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Additional Boreholes brought online in Kouga

10 viable boreholes will be connected in areas worse affected by the drought to help mitigate the effect of the prolonged drought in Kouga.

This after one other borehole at Jeugkamp in Humansdorp was connected to the existing water treatment works earlier this month.

The drilling of exploratory boreholes is also being considered, as well as desalination.

Kouga Municipality is, furthermore, looking for additional water sources across the region – including at Die Berg in Humansdorp.

According to Kouga Executive Mayor, Horatio Hendricks, the municipality is in the process to connect three additional boreholes at St Francis Bay, while four existing boreholes in Humansdorp and three boreholes in Hankey will also be connected. This in a bid to help counter the drought effects in the region.

“While residents of St Francis Bay currently use 2 616kl of water per day on average, the three boreholes will add an additional 1 000kl of water per day to the current groundwater supply of 259kl per day,” said Hendricks.

He said that the average water consumption in Hankey is 1 635kl per day, of which 810kl are borehole water. “The new boreholes will add an additional 510kl of water per day – giving a total of 1 320kl of water per day.

“Once connected, the four boreholes in Humansdorp will supply 400kl of water per day.”

Hendricks, however, warned that even the boreholes can run dry when water tables decline.

“As part of our efforts to manage water usage, municipal taps are turned off at public open spaces, all municipal buildings will be equipped with rainwater harvesting tanks, and stringent measures have been put in place to ensure that the restricted allocation of 50l of water per person per day is adhered to,” said Hendricks.

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“Saving water starts with all of us. Let us work together and reduce our water consumption.”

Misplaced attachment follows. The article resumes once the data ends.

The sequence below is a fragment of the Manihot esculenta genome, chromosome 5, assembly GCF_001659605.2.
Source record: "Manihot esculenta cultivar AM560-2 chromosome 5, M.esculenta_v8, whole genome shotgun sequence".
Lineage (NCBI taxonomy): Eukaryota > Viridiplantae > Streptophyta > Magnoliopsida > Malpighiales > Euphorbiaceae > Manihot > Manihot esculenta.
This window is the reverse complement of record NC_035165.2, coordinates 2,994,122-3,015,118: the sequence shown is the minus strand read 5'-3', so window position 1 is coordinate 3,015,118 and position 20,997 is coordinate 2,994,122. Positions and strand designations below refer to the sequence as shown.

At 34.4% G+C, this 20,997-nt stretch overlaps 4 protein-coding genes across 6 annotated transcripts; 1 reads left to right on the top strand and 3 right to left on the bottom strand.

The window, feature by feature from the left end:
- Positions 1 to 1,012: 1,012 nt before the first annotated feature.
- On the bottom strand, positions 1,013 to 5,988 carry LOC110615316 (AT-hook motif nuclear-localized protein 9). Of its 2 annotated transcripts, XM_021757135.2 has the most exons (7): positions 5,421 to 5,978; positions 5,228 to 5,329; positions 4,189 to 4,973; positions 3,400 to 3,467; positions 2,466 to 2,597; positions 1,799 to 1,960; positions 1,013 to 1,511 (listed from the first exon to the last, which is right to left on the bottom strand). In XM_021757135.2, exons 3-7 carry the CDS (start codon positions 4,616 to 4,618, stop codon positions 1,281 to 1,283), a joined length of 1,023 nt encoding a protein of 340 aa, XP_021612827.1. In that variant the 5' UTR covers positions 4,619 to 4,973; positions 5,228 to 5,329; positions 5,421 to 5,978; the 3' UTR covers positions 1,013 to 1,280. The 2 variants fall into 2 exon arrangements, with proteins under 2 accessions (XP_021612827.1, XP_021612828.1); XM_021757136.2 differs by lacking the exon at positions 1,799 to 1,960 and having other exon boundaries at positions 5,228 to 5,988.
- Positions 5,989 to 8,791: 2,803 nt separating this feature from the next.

Drought Disaster Funding

Two funding applications to the tune of R151.228 million for drought-relief, submitted by the municipality, were fully approved by National Treasury in October 2018 – securing extra water for the drought-stricken region.

The funding included R58.7 million for groundwater exploration and R92.5 million for water conservation and demand management.

More than 40 exploratory boreholes were drilled and tested, with a total of 15 viable boreholes connected across the region. This includes Jeffreys Bay (4), Humansdorp (1), Hankey (2), Patensie (2), St Francis Bay (1), and Oyster Bay (5).

The Water Treatment Works at Jeffreys Bay was also upgraded at a cost of R35 million to improve the treatment of borehole water. The water storage capacity at Humansdorp was, furthermore, increased to cater for extra groundwater.

According to Hendricks, the water conservation and demand management projects focused on minimising water losses through leaks. “Old reticulation systems were replaced in Hankey, Patensie, Oyster Bay, Jeffreys Bay and Humansdorp.

“Leaks at 1 878 houses in disadvantaged areas were repaired, while extra bulk meters were installed to improve water monitoring. Furthermore, over 15 200 domestic water meters were audited and replaced where necessary.

“Leak detection were also completed in eight areas,” said Hendricks.

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